Saturday, September 23, 2006

Stuck Inside The Rage Cage: The Wicker Man (2006)

Outside of John C. Reilly's turn as dim-witted sidekick Cal Naughton Jr. in this summer's Talladega Nights, Nicholas Cage's performance as dim-witted cop Edward Malus in the remake of The Wicker Man may be the funniest of the year. The only real difference Reilly is in a comedy and Cage is not.

From the opening moments, when Cage and his laughably bad hairpiece return a lost doll to a young girl, only to watch the girl and the car containing her get slammed off the road by a truck, burst into flames, then explode (Note to car makers: stop using lighter fluid as top coat!). He follows an impeccably written letter to a mysterious island and a colony of man-hating goddess worshippers and really, there's only one way to deal with a colony of man-hating goddess worshippers: by beating the crap out of them. And I don't care what you say, Nicholas Cage punching old saggy women in the face will always be funny. Kicking Leelee Sobieski in the neck is very funny too, and he does that as well.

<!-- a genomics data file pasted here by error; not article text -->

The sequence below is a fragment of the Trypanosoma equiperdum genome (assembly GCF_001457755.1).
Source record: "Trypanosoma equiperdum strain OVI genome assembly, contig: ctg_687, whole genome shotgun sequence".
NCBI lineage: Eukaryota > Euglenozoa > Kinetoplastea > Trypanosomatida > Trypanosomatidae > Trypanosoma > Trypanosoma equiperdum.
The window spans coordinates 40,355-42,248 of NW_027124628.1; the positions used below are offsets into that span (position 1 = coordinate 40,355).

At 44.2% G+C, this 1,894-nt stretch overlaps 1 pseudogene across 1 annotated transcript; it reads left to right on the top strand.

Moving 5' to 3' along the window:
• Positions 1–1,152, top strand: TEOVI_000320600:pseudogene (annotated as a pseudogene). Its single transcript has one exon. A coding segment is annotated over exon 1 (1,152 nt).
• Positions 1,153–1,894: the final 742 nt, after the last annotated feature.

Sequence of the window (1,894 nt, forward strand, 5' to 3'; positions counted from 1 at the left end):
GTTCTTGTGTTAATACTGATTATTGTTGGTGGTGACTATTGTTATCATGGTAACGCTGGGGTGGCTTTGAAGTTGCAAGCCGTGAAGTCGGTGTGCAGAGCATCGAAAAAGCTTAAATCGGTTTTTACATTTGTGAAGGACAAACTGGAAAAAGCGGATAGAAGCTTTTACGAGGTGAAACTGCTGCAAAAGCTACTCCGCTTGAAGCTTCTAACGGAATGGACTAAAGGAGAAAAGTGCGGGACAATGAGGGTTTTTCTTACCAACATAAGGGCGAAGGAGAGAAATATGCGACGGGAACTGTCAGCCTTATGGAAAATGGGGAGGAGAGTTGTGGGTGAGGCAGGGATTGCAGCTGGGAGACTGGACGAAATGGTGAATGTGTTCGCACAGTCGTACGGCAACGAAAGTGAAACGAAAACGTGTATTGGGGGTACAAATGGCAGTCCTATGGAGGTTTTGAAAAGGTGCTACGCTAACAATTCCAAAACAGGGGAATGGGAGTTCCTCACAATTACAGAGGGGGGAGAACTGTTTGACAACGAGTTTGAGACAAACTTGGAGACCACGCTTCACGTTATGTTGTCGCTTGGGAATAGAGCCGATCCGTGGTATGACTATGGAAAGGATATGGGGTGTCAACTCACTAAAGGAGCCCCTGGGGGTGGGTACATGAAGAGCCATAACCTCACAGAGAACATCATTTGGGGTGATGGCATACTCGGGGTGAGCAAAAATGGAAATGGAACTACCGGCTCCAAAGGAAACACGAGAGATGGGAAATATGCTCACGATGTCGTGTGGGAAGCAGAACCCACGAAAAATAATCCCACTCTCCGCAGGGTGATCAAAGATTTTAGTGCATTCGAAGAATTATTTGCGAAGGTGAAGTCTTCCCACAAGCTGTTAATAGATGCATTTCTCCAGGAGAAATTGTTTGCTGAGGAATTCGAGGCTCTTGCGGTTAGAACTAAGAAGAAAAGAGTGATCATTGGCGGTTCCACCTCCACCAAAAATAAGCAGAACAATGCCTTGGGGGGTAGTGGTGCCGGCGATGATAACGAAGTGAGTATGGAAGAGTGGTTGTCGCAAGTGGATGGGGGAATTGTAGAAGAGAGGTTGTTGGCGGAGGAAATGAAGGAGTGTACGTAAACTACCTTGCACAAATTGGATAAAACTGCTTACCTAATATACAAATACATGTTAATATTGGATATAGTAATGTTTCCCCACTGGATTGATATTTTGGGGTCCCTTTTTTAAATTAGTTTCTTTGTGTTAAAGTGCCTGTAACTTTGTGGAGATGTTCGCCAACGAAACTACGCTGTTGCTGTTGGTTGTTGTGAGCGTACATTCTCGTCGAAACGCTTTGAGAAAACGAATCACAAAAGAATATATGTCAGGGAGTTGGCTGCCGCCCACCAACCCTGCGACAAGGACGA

As Cage's search for a missing girl (not related to the one from the car and the prologue, but sort of supposed to remind us of her maybe?) grows more frantic, so does Cage's acting. Cage can say a lot with a little — see Adaptation — but he can also say way too much with a lot. Cage can get dangerously hammy, and unless the role calls for it (like in, say, Face/Off) that spells trouble, the kind of trouble that I find very funny.

Then again, perhaps my reaction to the film was fueled in part by the audience I saw it with, a large group of men I'd guess were from a homeless shelter or poverty outreach group, but who acted like a bunch of tubercular junkie pirates who just escaped from a mental institution. Even though there were five seats between me and the next party in my row on my left, one obese gentlemen (wearing sunglasses in a movie theater) decided to take the seat right next to me. The dude on my right? Spent the movie eating hot dogs and sleeping. Someone behind me refused to turn off their cell phone, which kept ringing throughout the first act. And then there was the guy in the front who enjoyed Cage's misogynist beat-downs a little too much, who was verbally cheering him on.

Nicholas Cage your Razzie awaits. Audience at the AMC Loews 34th Street, your straitjackets await.


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